A special characteristic for the above genres is that persons so often are addressing the camera, looking directly into it, when doing narrating or explanatory segments, a visual rhetoric that helps convince the audience that what they see is real, and a strategy totally at odds with regular fiction films where everyone pretends the camera is not present. It will also be an abundance of moving point-of-view shots, or rather subjective camera since the need to maintain the illusion that everything is simply filmed by the moving character holding a camera will prevent any occurrences of the classical Hitchcock mode of alternating a POV shot with a shot of the character doing the looking, like famously and hypnotically done in Psycho (1960):
The restraints are also encouraging long takes – with just one camera in most situations, the only analytical “editing” would have to be via cumbersome, attention-grabbing zooms – and thus the average shot length of The Visit suddenly rivals Shyamalan’s early period: its ASL of 16.26 seconds puts it in second place, after Unbreakable and before The Village. (Here is a complete list of shots that last 30 seconds or more.)
The Visit seems at times a satire, or at least a comment, on the ingredients of the found footage genre. Contrary to most of those films, striving for a dirty, random, often highly-unstable-camera look to suggest spontaneous, wholly unplanned footage, Shyamalan’s take on it is a beautiful film, especially considering that it is ostensibly made by a 15-year-old, however conscientious and talented. (The old footage from her earlier childhood looks more “found”.) The framings are generally steady and, with the exception of the chase during the hide-and-seek beneath the house, without “shaky-cam”. Further stability is provided by the quite a few stationary shots when the camera is put down on tables and floors.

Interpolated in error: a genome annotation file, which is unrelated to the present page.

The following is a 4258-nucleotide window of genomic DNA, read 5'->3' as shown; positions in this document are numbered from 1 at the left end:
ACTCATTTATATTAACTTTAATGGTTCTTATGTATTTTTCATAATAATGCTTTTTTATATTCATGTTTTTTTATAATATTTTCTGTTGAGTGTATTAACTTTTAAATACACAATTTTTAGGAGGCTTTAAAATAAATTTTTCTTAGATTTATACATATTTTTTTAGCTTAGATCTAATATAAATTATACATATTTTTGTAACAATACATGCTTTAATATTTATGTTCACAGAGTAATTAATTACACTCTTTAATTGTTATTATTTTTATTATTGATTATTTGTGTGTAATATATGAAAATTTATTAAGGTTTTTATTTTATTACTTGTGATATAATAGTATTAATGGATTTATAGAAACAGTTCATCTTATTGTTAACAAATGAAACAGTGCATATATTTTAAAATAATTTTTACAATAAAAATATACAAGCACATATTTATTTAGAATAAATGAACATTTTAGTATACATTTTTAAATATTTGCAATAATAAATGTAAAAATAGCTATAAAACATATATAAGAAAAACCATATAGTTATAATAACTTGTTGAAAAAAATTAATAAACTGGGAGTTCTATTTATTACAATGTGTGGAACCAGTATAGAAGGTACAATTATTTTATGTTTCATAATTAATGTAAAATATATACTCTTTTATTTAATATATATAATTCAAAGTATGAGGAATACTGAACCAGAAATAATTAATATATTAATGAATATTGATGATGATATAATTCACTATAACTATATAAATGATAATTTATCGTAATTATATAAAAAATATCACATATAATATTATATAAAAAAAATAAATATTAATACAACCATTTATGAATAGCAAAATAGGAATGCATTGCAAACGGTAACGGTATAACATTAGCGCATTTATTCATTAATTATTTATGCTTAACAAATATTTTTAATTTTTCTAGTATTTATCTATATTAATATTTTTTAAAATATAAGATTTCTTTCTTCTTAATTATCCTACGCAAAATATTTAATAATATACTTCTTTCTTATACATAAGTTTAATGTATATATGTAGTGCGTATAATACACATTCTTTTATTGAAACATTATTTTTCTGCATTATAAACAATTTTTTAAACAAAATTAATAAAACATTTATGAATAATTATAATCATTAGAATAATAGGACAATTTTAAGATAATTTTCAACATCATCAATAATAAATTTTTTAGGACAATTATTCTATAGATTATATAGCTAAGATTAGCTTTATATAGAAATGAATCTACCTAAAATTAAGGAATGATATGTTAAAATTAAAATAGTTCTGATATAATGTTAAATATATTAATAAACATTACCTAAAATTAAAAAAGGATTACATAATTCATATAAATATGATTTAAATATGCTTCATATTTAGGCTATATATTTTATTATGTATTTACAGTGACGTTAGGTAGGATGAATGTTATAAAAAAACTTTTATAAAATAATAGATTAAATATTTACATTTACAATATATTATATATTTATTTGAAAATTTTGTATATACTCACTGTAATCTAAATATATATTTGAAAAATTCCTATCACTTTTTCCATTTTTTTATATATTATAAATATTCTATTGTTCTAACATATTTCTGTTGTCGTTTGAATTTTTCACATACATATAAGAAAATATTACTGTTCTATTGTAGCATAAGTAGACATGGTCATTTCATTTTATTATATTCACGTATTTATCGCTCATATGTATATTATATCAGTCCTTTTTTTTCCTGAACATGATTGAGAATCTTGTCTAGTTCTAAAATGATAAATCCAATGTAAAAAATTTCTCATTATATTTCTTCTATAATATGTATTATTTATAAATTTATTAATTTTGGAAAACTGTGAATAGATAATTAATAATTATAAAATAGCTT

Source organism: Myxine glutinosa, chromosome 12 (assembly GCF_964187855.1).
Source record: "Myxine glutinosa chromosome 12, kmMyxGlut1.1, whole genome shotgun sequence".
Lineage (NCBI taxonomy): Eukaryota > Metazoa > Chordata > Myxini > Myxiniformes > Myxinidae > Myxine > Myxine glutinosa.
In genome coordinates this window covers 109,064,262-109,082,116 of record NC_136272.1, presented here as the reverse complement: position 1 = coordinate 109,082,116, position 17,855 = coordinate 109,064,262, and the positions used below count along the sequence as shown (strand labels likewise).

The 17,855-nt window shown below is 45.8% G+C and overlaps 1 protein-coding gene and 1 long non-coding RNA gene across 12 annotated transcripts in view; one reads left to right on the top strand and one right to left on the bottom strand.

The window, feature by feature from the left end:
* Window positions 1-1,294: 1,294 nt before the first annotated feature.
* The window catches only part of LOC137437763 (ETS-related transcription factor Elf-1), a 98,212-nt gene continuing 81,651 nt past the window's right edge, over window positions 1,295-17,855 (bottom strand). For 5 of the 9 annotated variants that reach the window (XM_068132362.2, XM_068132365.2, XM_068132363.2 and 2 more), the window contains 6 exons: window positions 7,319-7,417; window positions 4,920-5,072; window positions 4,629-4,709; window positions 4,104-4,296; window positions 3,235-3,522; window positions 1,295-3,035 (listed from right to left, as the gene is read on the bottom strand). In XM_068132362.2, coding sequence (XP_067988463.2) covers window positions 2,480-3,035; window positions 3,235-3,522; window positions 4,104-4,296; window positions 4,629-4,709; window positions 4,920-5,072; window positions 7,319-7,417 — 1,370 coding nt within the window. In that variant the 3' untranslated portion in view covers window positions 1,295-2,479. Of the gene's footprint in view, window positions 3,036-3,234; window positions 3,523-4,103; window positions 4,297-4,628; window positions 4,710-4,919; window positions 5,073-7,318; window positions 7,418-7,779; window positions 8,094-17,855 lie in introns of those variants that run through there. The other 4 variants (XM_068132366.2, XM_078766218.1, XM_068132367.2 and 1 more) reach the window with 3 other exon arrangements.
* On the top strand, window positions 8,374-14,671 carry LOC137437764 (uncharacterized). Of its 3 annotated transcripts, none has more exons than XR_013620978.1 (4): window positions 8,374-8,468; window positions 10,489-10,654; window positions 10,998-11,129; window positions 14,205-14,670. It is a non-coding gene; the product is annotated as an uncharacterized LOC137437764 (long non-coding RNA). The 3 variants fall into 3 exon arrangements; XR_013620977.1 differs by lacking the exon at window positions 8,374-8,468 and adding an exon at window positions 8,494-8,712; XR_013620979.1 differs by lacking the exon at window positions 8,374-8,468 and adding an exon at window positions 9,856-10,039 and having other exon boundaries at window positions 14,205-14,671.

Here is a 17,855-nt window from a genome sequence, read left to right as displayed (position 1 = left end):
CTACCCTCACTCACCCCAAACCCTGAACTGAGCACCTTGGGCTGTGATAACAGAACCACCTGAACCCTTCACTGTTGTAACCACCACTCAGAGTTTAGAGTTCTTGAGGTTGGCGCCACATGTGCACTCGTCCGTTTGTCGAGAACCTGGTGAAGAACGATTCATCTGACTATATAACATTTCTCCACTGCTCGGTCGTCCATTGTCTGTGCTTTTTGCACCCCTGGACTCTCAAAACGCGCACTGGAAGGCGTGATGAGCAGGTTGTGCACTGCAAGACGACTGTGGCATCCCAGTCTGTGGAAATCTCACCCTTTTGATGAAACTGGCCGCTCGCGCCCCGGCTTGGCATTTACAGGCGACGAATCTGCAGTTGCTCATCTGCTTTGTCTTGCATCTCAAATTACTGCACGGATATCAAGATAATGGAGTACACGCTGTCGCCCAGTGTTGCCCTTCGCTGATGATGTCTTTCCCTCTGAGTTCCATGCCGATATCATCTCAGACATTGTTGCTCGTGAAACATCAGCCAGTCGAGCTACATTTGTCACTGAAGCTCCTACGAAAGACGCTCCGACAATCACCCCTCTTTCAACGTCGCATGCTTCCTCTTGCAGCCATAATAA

Steps are often taken, however, to at least give a nod to the fact that the film is shot by handheld cameras by inexperienced operators, for example Tyler’s brutal zooming when he starts using his camera, and despite its generally polished, sleek feel, it does not give off a Steadicam feeling either. The generally polished look suits the concept of the film, however: in line with all the deception and pretense in the story, The Visit is a work that only pretends to be a found footage movie.
The Visit can also be said to comment on the artifice of the found footage genres through the fact that the children continue filming even in the most desperate of circumstances. This is so prevalent in this type of film, however, that it must be deemed a genre convention. Figuring into this for The Visit is also the fact that the footage might be used as evidence in a future trial or as proof even if they are killed, like the message that Becca puts on tape as soon as she finds the dead bodies in the basement. On the other hand, it seems a futile hope since the footage could easily be erased by the perpetrators, or in the case of the technologically non-savvy elders, the equipment might simply be destroyed.